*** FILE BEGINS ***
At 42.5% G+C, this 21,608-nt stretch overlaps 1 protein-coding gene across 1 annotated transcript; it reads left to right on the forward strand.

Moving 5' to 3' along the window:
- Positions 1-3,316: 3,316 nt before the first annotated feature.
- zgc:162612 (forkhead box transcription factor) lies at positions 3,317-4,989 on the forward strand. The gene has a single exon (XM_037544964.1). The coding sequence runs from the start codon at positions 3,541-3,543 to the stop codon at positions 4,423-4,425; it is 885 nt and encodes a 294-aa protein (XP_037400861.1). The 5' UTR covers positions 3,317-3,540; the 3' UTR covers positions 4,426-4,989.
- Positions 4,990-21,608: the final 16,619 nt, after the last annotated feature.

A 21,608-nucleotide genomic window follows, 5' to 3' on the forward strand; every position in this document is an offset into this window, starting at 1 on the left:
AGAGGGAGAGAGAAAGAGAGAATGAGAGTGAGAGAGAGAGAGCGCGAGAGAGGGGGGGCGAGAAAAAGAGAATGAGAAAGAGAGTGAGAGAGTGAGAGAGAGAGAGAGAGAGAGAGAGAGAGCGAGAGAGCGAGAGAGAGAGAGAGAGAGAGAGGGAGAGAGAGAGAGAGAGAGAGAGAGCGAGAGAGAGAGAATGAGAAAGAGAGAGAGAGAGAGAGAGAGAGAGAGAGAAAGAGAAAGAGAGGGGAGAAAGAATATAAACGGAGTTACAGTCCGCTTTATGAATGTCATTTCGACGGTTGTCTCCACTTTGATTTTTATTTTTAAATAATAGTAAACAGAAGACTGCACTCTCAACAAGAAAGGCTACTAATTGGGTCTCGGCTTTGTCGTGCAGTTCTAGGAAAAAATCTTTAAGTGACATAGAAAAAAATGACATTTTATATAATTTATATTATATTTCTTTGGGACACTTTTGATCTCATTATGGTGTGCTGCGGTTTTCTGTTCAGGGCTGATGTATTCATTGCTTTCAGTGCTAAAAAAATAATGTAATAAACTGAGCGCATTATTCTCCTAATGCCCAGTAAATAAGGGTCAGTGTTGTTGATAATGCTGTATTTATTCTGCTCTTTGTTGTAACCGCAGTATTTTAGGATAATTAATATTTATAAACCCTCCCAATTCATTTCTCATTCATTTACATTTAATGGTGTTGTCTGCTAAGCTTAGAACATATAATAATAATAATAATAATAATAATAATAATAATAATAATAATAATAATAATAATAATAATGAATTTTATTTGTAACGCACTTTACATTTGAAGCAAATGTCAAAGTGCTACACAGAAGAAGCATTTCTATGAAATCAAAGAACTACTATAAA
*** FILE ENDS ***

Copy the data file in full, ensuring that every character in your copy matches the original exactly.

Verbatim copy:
At 42.5% G+C, this 21,608-nt stretch overlaps 1 protein-coding gene across 1 annotated transcript; it reads left to right on the forward strand.

Moving 5' to 3' along the window:
- Positions 1-3,316: 3,316 nt before the first annotated feature.
- zgc:162612 (forkhead box transcription factor) lies at positions 3,317-4,989 on the forward strand. The gene has a single exon (XM_037544964.1). The coding sequence runs from the start codon at positions 3,541-3,543 to the stop codon at positions 4,423-4,425; it is 885 nt and encodes a 294-aa protein (XP_037400861.1). The 5' UTR covers positions 3,317-3,540; the 3' UTR covers positions 4,426-4,989.
- Positions 4,990-21,608: the final 16,619 nt, after the last annotated feature.

A 21,608-nucleotide genomic window follows, 5' to 3' on the forward strand; every position in this document is an offset into this window, starting at 1 on the left:
AGAGGGAGAGAGAAAGAGAGAATGAGAGTGAGAGAGAGAGAGCGCGAGAGAGGGGGGGCGAGAAAAAGAGAATGAGAAAGAGAGTGAGAGAGTGAGAGAGAGAGAGAGAGAGAGAGAGAGAGCGAGAGAGCGAGAGAGAGAGAGAGAGAGAGAGGGAGAGAGAGAGAGAGAGAGAGAGAGCGAGAGAGAGAGAATGAGAAAGAGAGAGAGAGAGAGAGAGAGAGAGAGAGAAAGAGAAAGAGAGGGGAGAAAGAATATAAACGGAGTTACAGTCCGCTTTATGAATGTCATTTCGACGGTTGTCTCCACTTTGATTTTTATTTTTAAATAATAGTAAACAGAAGACTGCACTCTCAACAAGAAAGGCTACTAATTGGGTCTCGGCTTTGTCGTGCAGTTCTAGGAAAAAATCTTTAAGTGACATAGAAAAAAATGACATTTTATATAATTTATATTATATTTCTTTGGGACACTTTTGATCTCATTATGGTGTGCTGCGGTTTTCTGTTCAGGGCTGATGTATTCATTGCTTTCAGTGCTAAAAAAATAATGTAATAAACTGAGCGCATTATTCTCCTAATGCCCAGTAAATAAGGGTCAGTGTTGTTGATAATGCTGTATTTATTCTGCTCTTTGTTGTAACCGCAGTATTTTAGGATAATTAATATTTATAAACCCTCCCAATTCATTTCTCATTCATTTACATTTAATGGTGTTGTCTGCTAAGCTTAGAACATATAATAATAATAATAATAATAATAATAATAATAATAATAATAATAATAATAATAATAATAATGAATTTTATTTGTAACGCACTTTACATTTGAAGCAAATGTCAAAGTGCTACACAGAAGAAGCATTTCTATGAAATCAAAGAACTACTATAAA